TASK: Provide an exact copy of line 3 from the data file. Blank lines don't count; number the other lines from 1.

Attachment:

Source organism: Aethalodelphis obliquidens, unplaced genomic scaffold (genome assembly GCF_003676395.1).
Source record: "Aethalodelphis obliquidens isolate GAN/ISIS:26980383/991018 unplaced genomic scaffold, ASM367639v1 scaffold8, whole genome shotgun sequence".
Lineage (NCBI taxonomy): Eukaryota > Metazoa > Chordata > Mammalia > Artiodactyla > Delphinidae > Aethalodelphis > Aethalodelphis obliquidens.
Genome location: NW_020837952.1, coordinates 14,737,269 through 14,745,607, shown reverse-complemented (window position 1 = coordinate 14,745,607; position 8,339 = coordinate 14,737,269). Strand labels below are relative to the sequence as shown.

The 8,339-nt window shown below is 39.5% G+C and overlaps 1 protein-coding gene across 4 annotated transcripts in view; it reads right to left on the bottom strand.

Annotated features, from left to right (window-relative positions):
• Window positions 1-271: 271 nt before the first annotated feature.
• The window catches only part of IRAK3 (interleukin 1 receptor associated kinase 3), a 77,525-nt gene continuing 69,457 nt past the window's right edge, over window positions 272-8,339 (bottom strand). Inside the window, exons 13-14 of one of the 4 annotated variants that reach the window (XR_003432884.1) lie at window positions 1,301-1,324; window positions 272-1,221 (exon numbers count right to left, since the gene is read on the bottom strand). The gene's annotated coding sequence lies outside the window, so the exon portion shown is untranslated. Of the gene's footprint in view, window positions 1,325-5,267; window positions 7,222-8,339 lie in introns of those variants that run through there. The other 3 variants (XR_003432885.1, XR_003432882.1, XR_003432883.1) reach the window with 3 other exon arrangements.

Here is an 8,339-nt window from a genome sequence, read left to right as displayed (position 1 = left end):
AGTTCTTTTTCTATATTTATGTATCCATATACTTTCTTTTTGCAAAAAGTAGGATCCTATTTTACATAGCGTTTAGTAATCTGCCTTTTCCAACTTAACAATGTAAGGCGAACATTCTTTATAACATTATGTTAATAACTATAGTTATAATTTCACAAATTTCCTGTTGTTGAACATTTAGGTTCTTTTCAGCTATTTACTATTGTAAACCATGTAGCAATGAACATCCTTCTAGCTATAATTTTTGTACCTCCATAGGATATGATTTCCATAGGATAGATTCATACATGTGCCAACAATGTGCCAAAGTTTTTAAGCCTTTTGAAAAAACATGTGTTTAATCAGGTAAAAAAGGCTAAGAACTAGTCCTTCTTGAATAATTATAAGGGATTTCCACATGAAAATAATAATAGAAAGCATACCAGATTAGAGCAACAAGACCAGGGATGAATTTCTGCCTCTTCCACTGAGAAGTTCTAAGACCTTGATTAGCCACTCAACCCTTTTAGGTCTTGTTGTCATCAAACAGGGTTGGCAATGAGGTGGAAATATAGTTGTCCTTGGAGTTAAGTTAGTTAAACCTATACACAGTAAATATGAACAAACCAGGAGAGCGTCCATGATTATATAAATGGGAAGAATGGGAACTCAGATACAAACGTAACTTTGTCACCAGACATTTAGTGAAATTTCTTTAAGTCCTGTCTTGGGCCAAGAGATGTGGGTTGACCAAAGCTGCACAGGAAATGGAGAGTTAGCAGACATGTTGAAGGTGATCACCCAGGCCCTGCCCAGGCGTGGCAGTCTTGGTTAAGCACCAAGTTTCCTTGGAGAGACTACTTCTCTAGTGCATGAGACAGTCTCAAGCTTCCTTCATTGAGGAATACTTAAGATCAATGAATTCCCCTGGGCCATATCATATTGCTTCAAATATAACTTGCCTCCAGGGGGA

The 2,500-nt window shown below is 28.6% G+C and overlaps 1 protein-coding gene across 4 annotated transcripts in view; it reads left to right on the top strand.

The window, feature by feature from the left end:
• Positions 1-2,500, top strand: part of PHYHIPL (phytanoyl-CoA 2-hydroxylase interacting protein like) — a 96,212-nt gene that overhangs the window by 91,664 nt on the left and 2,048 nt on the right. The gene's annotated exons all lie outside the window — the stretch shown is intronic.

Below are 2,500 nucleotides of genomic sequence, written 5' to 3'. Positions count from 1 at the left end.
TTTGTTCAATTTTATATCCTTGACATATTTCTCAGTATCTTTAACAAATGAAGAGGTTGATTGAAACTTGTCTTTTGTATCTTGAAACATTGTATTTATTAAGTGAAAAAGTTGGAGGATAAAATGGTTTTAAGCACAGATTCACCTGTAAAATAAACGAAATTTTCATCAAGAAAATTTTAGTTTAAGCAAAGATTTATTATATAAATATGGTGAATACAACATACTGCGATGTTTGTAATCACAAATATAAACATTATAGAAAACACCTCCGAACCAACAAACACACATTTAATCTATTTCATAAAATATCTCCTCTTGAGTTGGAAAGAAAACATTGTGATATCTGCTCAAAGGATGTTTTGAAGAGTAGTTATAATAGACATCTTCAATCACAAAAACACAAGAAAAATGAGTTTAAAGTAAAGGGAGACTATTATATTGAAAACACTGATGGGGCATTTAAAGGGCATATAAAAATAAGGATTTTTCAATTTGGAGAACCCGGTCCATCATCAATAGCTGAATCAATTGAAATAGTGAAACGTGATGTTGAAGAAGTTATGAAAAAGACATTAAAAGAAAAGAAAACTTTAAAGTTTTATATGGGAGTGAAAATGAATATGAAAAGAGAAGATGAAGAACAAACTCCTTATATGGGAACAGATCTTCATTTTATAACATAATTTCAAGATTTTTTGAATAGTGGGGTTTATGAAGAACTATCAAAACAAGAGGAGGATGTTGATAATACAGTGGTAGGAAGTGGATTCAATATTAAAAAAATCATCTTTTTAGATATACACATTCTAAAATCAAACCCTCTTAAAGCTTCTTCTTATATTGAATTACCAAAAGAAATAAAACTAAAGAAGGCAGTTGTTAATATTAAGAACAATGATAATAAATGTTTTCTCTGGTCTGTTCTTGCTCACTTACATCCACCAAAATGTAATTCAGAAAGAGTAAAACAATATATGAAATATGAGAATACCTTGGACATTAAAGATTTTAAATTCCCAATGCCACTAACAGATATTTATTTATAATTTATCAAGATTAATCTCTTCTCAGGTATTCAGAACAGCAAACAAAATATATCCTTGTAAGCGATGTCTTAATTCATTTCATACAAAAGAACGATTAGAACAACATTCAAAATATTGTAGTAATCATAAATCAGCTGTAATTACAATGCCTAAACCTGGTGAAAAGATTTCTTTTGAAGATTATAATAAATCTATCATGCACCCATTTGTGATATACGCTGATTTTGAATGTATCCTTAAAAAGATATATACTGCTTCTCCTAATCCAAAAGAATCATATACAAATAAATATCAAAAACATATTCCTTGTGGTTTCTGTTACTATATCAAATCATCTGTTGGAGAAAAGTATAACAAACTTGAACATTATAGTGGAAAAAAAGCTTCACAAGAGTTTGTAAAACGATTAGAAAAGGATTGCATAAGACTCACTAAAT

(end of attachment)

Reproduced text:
Lineage (NCBI taxonomy): Eukaryota > Metazoa > Chordata > Mammalia > Artiodactyla > Delphinidae > Aethalodelphis > Aethalodelphis obliquidens.